Great cast and it was not shy about who it killed off, definitely a plus. I also like that it did not contrive a way to get all the different stories to interconnect and for the key characters to meet.

I liked how it did not go the Hollywood climatic rush at the last second to save the day route.

Was this an enjoyable movie, yes. Despite the topic I was drawn in and wanted to see where it went. People were good, people were bad, people were flawed, people made poor decisions, believable ones not ridiculous ones.

Rating: 78 / 100

jdc

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Re: Top 100 Club: smirnoff
« Reply #135 on: January 28, 2021, 07:31:45 AM »
Contagion (2011 Steven Soderbergh)US citys/states going into hard lockdown with military border controls, nope. OTT levels of looting and lawlessness, nope.
Rating: 78 / 100

To be fair, Covid is probably like a runny nose to what was happening in Contagion on how quickly it progresses’

"The death toll in the United States is believed to have reached 2.5 million." And around day 35, another announcer states: "[The virus] so far has taken over 26 million lives worldwide."


https://bedford.io/blog/contagion/

Though the site wants to kill that being realistic given the final toll. 

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Dave the Necrobumper

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Re: Top 100 Club: smirnoff
« Reply #136 on: January 28, 2021, 08:00:00 AM »
True COVID is not as bad, but the looting and lawlessness was over the top, and there is no way, no matter how deadly a disease is that the FDA or any other regulator is going to clear a vaccine for use after 1 person tests it on themselves.

jdc

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Re: Top 100 Club: smirnoff
« Reply #137 on: January 28, 2021, 05:28:23 PM »
I never felt the looting was over the top, quite likely the supply would have ground to a halt if the virus was progressing that quickly.  I agree that the vaccine wouldn’t have been approved after 1 person testing but it would have been approved quickly. At least this guys mathematics estimates over 1 billion would have died and not the 70 million estimated from the movie (he seems to quote that but I can’t recall if that is mentioned).
"Beer. Now there's a temporary solution."  Homer S.
“The direct use of physical force is so poor a solution to the problem of limited resources that it is commonly employed only by small children and great nations” - David Friedman

Dave the Necrobumper

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Re: Top 100 Club: smirnoff
« Reply #138 on: January 28, 2021, 06:30:19 PM »
The article was good, although in the movie's defense I think they were only talking about US deaths

smirnoff

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Re: Top 100 Club: smirnoff
« Reply #139 on: February 01, 2021, 02:02:34 PM »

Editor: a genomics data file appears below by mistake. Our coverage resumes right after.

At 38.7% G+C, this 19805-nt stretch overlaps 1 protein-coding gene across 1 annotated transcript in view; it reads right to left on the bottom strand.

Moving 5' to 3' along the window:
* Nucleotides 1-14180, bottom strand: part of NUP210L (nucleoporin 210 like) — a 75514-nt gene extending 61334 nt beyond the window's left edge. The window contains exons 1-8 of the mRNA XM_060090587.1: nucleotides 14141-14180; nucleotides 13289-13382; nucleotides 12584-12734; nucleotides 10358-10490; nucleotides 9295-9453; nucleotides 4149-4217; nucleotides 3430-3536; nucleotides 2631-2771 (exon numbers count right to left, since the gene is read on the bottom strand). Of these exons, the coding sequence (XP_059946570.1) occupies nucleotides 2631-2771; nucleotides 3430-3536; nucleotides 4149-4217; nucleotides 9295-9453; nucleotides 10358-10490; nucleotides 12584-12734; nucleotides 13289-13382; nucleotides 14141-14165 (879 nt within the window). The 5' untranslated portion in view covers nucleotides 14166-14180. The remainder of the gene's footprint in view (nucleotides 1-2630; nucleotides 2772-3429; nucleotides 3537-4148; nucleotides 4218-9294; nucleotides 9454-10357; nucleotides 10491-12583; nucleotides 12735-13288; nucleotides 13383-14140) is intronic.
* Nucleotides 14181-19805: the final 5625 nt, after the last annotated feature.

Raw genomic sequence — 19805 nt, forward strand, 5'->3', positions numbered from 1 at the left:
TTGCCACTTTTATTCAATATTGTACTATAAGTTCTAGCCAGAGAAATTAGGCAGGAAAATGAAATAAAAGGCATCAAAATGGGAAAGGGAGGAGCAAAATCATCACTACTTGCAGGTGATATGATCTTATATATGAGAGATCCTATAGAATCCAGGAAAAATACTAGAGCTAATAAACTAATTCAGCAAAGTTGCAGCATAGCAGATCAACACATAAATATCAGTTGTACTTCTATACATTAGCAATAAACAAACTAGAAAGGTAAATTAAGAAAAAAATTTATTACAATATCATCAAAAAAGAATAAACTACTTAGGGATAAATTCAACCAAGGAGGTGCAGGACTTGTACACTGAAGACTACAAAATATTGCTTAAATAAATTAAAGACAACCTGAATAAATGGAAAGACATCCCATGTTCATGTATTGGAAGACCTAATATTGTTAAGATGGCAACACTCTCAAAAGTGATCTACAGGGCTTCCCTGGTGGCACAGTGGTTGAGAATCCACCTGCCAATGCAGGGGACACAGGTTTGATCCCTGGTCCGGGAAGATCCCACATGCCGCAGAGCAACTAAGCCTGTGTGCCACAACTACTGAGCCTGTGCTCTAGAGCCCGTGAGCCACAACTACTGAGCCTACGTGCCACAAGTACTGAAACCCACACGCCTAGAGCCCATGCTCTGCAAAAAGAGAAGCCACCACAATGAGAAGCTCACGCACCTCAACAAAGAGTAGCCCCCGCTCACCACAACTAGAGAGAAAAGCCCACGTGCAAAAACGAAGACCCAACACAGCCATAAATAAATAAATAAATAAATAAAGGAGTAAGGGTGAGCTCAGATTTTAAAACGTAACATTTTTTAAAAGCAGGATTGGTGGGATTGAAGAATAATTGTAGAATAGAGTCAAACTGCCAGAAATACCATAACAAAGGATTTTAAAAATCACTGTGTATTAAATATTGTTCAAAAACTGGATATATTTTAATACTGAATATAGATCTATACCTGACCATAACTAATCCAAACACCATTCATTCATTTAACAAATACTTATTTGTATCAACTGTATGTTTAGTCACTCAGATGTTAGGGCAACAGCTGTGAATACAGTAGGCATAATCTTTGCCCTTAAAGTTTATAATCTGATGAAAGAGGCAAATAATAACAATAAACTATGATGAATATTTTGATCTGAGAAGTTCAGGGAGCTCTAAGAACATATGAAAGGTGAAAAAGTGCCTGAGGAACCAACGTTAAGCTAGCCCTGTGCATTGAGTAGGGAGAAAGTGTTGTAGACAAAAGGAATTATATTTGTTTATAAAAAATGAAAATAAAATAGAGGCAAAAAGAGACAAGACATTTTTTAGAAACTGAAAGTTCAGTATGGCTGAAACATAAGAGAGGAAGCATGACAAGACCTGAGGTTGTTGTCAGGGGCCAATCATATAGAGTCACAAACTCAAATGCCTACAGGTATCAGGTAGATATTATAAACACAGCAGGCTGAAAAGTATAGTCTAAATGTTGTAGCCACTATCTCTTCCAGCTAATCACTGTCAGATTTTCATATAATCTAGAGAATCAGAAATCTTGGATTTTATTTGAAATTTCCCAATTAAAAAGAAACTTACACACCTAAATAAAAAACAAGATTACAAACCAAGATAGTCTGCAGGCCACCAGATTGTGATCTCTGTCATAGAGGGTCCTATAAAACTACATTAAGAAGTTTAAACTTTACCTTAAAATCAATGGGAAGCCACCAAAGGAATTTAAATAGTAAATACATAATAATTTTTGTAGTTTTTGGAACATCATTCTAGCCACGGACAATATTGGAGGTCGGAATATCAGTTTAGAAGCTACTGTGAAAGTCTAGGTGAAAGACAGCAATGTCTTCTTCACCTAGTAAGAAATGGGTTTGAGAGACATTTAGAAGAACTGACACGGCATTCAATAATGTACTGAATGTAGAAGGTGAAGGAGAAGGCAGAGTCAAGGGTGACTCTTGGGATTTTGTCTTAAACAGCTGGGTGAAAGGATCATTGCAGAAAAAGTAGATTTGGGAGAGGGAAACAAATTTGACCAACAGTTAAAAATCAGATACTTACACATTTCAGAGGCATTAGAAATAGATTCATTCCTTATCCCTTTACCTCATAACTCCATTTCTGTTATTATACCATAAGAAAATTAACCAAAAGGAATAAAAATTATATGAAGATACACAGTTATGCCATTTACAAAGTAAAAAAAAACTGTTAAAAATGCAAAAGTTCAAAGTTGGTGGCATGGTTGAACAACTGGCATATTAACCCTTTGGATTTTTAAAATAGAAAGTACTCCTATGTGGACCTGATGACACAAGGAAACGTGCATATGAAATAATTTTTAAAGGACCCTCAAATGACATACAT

Narc

A film that does not hold up to the change in cultural mores. Not that we've done away with stories that at least somewhat lionize rogue police officers, those who don't abide those feckless bureaucrats and their rules that keep cops from doing their jobs. And even if the story allows for the cop to be an antihero in a way, it generally finds a way to make them right in the end. It's like 24's embrace of torture, the ends justify the means in popular macho conservative cinema/television. This film opens on a reckless cop leaving collateral damage in his wake. His retirement (at a young age) is ended when he's called to look into the death of another cop and right back into the fray. I kind of want to go Roger Ebert on this film and show it scene at a time, only instead of analyzing it, just ask both police officers and ordinary Americans whether what they just saw seems acceptable. I fear how many would say yes. How many might find a redemption in the end, instead of leave ready to defend the police, at best, and somewhat celebrating the film's cop deaths, at worst.

I just read Ebert's review and he liked it, ugh. He talks about a virtuoso handheld sequence, which stood out to me...as awful. Just a motion-inducing shaky ride that makes all the action indecipherable.

Sounds like a bad fit all around.

It's a sordid story, but imo it's hardly an example of the systemic problems people are up in arms over today. For me the scope of the story is too narrow to make any kind of point in that direction. It's just a bloody gritty cop drama with a few players. If anything the film is a refreshing example of the kind of consequences cops don't seem to face. A shot ricochets off a pole and hits a women in the leg, killing her. A cop is fired. A remarkable result.

I still find it refreshing. The pace, the performances, the music, the rawness. None of the languid filmmaking I find so frequently in indie-ish productions.

Still, glad you gave it a fair shake. I wish it had struck a different cord, but I totally understand and appreciate your giving it a try!